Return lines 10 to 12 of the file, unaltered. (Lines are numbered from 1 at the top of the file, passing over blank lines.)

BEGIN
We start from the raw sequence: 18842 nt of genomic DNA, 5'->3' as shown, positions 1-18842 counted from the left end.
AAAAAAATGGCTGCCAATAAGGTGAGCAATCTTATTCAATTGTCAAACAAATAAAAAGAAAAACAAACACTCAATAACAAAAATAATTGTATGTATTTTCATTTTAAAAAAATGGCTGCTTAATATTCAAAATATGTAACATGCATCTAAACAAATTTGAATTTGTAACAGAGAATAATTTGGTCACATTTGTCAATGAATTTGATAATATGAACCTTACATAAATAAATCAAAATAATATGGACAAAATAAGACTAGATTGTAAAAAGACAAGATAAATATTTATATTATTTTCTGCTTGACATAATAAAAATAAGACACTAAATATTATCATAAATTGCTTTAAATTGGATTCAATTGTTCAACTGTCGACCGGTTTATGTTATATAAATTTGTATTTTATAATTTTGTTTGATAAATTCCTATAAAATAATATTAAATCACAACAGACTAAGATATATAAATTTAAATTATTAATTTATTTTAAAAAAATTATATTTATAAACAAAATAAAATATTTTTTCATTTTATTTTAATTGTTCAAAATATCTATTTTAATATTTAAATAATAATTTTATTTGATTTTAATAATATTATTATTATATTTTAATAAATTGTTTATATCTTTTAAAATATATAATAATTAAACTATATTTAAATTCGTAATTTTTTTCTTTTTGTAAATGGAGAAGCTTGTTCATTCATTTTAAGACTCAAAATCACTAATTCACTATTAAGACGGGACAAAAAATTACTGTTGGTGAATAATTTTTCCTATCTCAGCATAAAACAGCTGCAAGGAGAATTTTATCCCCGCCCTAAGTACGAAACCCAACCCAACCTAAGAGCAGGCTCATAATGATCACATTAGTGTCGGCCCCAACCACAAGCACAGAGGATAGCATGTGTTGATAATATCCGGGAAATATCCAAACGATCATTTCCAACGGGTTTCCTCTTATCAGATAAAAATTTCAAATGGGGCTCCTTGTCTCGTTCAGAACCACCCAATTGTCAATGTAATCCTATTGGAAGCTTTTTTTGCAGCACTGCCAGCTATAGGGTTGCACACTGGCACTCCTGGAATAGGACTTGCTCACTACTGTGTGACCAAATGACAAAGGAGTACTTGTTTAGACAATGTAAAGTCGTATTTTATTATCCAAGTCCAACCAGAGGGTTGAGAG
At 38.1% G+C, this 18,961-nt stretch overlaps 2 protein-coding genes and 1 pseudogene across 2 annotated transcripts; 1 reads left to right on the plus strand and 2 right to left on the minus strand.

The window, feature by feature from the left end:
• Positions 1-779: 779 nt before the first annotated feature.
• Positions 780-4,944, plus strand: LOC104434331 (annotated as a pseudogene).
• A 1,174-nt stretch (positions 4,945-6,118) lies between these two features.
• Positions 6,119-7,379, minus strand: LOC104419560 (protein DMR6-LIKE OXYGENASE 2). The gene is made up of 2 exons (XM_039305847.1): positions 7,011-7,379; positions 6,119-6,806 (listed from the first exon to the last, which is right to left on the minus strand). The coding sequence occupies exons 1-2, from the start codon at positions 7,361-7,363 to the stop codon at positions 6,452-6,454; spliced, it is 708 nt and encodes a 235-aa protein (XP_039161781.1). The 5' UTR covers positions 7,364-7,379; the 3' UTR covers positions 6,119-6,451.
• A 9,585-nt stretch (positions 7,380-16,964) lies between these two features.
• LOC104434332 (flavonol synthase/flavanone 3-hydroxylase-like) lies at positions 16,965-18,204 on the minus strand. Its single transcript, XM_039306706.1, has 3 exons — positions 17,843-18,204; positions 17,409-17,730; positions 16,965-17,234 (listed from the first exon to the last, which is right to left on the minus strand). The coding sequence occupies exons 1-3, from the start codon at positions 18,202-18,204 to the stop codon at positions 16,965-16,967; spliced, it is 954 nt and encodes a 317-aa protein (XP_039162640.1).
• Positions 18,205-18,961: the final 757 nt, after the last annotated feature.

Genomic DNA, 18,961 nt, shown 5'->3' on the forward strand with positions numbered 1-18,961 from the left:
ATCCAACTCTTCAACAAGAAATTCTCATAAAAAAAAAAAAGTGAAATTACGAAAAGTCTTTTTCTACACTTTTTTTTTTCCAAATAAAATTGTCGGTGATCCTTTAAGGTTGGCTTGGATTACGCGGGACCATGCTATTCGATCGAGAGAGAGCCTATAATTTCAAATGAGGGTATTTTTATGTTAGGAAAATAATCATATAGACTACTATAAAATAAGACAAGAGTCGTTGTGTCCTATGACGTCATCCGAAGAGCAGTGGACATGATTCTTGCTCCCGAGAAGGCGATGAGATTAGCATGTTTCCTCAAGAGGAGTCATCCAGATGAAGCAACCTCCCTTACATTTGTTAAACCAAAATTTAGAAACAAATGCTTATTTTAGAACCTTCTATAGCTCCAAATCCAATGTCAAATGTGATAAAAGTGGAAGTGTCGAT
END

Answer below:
• LOC104434332 (flavonol synthase/flavanone 3-hydroxylase-like) lies at positions 16,965-18,204 on the minus strand. Its single transcript, XM_039306706.1, has 3 exons — positions 17,843-18,204; positions 17,409-17,730; positions 16,965-17,234 (listed from the first exon to the last, which is right to left on the minus strand). The coding sequence occupies exons 1-3, from the start codon at positions 18,202-18,204 to the stop codon at positions 16,965-16,967; spliced, it is 954 nt and encodes a 317-aa protein (XP_039162640.1).
• Positions 18,205-18,961: the final 757 nt, after the last annotated feature.

Genomic DNA, 18,961 nt, shown 5'->3' on the forward strand with positions numbered 1-18,961 from the left: